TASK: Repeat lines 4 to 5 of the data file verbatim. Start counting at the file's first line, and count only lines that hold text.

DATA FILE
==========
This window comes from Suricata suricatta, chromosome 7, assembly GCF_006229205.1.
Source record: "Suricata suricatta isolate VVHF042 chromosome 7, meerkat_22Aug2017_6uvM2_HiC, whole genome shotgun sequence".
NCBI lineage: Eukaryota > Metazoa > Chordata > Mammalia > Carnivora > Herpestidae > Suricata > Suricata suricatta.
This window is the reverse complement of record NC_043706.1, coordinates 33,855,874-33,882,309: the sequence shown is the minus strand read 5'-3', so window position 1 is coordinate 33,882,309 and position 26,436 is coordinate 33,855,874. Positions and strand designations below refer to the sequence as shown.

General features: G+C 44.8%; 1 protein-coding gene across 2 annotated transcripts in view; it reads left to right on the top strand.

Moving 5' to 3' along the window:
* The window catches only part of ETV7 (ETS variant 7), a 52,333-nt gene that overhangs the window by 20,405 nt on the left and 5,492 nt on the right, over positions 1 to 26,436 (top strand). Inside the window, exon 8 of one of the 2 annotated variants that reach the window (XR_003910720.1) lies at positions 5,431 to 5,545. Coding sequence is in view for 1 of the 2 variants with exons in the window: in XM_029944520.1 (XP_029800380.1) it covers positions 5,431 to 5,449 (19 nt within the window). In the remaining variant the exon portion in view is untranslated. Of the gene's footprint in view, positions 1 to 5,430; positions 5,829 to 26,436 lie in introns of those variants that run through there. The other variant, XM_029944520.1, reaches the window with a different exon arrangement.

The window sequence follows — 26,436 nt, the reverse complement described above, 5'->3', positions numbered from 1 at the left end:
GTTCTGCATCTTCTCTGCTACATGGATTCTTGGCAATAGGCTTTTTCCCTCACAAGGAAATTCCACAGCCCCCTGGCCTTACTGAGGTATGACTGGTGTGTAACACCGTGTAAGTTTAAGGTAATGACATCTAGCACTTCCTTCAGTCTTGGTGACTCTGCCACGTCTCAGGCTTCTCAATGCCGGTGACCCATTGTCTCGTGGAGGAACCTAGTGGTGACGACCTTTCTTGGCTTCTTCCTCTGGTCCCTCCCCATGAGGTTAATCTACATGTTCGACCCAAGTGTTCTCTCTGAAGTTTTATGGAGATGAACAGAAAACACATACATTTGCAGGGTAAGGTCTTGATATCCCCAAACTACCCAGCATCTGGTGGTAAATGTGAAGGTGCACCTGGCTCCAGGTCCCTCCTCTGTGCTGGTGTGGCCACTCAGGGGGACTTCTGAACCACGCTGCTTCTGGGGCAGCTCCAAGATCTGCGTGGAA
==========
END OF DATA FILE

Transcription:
This window is the reverse complement of record NC_043706.1, coordinates 33,855,874-33,882,309: the sequence shown is the minus strand read 5'-3', so window position 1 is coordinate 33,882,309 and position 26,436 is coordinate 33,855,874. Positions and strand designations below refer to the sequence as shown.

General features: G+C 44.8%; 1 protein-coding gene across 2 annotated transcripts in view; it reads left to right on the top strand.